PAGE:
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High Tech Tools Used in Marine Biology

So much research is involved in the study of marine biology. First, marine biology college graduates must have some sort of question he/she wants to work out. Then, it is important that among all the things the marine biologist does, is to locate this thing in question in the blue sea. When the object of interest is found, it is important to observe it and study the environment in which it is living. Sometimes it is necessary to take the subject out of its original home, and transfer it to a laboratory for closer inspection or tests. All the data a marine biologist compiles is transferred to a computer. From there, computer skills are needed in order to analyze the material.

Many times a marine biologist’s research will start on a boat so that the researcher is able to travel to the location he/she wishes to observe. Often this researcher will be equipped with surveying equipment. Sometimes, a marine biologist will take samples using things like large nets–more specifically: beach seines, bottom trawls, and plankton nets. Dredgers may also be used in order to take samples. Sometimes, a researcher will use things like grabbers–ekman grabs, petersen grabs, and wash buckets–to get the specimens they need. Of course it is possible that the marine biologist will jump in themselves to gather the samples he/she wants to study. This would require scuba gear. Specimens found must be preserved. Bottles for sampling (like nansens, surface sample bottles, and van dorn bottles) and also bags and buckets are carried in the boat for this purpose.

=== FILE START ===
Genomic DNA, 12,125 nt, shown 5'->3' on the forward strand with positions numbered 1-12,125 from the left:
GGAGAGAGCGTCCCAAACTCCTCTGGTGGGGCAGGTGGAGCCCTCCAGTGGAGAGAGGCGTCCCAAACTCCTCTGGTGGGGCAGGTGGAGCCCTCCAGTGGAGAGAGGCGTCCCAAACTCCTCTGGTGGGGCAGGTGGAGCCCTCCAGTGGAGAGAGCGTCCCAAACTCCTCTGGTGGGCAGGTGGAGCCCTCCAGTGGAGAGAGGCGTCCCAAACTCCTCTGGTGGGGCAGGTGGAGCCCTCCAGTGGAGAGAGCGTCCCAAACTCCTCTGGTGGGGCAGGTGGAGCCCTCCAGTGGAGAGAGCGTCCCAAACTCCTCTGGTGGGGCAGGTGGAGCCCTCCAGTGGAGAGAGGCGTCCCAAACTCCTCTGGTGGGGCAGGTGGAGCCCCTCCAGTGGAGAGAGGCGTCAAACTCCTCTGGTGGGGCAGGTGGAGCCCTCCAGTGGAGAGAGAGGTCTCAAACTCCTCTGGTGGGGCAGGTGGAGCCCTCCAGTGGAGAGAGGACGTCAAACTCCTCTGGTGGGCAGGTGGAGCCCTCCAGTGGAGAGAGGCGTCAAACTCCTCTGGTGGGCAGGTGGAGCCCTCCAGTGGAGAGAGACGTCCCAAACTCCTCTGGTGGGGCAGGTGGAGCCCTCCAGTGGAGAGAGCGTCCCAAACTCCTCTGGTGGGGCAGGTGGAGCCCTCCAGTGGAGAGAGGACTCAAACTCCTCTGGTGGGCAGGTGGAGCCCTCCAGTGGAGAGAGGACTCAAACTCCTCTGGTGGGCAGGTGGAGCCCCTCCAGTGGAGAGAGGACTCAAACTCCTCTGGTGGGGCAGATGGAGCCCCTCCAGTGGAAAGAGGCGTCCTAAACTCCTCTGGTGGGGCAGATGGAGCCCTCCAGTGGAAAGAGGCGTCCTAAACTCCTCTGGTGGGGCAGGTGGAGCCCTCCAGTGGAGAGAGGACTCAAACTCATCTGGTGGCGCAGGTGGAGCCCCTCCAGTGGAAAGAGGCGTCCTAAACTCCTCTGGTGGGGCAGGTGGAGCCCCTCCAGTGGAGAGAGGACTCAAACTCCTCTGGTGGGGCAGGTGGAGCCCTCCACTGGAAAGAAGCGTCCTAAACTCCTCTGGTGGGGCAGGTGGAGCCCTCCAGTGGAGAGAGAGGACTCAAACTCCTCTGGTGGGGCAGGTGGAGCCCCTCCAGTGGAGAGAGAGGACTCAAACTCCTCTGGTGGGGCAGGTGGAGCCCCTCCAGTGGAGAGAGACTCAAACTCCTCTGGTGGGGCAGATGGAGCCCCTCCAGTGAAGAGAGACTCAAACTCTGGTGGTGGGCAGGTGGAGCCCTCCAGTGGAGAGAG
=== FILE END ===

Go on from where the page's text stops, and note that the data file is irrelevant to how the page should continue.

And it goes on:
If, in fact, a marine biologist can observe the specimen without taking samples back to a lab than tools such as satellite tagging, photo-identification technology, critter cams, and hydrophones may be used.  Other underwater observation equipment, like remotely operated vehicles (ROVs), are also used. The environment an organism lives in is important to observe in order to understand that organism’s behavior. Tools that help a marine biologist gain information about the environment include: thermometers (to measure the water’s temperature), bathythermographs (which is like an advanced thermometer and measures changes in water temperature versus depth, and records pressure and temperature changes as it is lowered into the sea), hydrometers (which measure density of liquids), salinometers (which measure salinity of water), oxygen probes (an atmospheric-monitoring device), chemical test kits, current meters (that measure velocity of current), and fathometers (which are sonic depth finders). These tests must be repeated for precision and accuracy. GPS and satellites make it possible for a marine biologist to return to the same research spot over and over again.

If, instead of observation in the original territory, the researcher does take the specimen to a laboratory, many different kinds of tools may be used to study the subject. For instance, the researcher will probably have to place his/her subject in a saltwater tank to keep it living in order to observe its behavior. A microscope may be used in order to observe a small organism closely. An incubator might be necessary to make sure light and temperature are consistent. Flow chambers may be used to alter the subject’s environment. It is possible that this process may be recorded with a video camera in order to preserve these observations for later analysis.

The information that the marine biologist records, together with the information from the sampling sampling equipment, and the data gathered by the observation tools are then imported into a computer. In addition to completing marine biology courses, they must be computer savvy in order to run programs that make sense of all the data and statistics.

So there you have it, the tools a marine biologist needs from the moment they leave the dock to the ending processes of analyzation of the data.

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